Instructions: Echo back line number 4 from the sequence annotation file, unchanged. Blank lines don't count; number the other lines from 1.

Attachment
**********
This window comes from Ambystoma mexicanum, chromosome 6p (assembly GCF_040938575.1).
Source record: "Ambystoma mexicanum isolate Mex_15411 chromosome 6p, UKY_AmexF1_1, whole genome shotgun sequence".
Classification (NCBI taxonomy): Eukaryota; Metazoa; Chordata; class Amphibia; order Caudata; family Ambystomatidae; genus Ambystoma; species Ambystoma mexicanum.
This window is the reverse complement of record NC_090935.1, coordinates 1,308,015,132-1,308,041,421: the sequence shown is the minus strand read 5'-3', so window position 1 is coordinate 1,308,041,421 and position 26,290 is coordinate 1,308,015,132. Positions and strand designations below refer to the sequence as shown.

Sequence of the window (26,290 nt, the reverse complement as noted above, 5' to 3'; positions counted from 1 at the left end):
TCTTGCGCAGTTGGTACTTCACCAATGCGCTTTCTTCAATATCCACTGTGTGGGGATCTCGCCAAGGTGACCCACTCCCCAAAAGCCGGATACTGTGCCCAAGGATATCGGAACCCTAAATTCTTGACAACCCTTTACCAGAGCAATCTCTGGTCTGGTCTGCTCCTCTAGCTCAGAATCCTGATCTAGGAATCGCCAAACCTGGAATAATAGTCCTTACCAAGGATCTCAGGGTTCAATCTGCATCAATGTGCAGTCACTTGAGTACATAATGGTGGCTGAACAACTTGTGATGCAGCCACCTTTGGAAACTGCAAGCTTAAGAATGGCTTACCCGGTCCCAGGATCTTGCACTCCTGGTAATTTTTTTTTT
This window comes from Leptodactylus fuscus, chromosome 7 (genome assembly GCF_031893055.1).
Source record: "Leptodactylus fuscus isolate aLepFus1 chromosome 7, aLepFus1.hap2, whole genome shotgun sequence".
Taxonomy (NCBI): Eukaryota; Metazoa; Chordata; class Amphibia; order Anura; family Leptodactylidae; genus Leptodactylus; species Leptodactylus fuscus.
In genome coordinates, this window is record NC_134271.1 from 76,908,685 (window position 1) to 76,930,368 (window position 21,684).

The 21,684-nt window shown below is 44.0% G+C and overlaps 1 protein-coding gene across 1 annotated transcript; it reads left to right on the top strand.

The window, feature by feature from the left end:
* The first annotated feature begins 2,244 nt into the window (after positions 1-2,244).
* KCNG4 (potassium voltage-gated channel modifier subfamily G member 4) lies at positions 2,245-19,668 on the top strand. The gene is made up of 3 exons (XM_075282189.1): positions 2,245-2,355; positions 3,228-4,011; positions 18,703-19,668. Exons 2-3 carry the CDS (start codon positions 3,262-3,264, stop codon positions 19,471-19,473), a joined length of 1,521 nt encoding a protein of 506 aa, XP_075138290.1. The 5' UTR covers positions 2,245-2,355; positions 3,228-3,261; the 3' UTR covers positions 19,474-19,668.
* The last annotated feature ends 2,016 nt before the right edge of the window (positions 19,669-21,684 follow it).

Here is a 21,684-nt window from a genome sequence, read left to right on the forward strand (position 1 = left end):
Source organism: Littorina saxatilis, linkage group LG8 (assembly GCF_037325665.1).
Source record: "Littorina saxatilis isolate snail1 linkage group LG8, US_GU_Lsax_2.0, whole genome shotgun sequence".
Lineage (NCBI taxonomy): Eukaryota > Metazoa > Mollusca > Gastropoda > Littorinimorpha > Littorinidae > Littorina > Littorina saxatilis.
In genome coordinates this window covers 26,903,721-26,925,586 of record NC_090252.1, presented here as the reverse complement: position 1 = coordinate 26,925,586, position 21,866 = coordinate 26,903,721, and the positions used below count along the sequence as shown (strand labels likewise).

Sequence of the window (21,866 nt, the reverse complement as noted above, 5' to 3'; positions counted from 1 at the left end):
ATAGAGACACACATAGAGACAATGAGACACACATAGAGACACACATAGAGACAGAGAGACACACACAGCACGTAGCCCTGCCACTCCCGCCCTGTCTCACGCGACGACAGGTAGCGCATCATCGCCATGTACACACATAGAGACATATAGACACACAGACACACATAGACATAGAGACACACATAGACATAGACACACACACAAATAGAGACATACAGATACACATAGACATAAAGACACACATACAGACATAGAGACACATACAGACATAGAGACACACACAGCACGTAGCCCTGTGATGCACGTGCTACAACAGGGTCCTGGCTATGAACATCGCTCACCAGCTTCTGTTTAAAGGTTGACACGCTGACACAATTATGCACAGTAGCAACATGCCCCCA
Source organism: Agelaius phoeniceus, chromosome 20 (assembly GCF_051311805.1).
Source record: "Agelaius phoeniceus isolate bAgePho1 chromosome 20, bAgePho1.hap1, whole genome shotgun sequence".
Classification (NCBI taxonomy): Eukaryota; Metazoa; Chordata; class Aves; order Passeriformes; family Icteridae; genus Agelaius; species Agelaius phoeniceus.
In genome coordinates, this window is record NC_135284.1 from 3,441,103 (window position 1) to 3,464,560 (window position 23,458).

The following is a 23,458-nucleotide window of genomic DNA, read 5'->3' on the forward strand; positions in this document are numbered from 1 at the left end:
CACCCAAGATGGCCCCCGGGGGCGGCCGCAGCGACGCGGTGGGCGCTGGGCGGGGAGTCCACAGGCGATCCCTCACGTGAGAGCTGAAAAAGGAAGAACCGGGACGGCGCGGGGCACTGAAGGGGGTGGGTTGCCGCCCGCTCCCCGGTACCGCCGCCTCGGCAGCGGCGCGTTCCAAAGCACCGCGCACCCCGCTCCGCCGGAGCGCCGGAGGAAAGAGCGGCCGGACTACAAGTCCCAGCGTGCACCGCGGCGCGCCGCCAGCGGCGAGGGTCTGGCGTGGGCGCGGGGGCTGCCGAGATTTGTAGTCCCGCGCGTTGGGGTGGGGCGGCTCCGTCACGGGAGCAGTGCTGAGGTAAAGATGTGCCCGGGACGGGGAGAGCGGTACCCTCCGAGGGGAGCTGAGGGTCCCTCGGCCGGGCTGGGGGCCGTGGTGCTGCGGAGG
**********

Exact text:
This window is the reverse complement of record NC_090935.1, coordinates 1,308,015,132-1,308,041,421: the sequence shown is the minus strand read 5'-3', so window position 1 is coordinate 1,308,041,421 and position 26,290 is coordinate 1,308,015,132. Positions and strand designations below refer to the sequence as shown.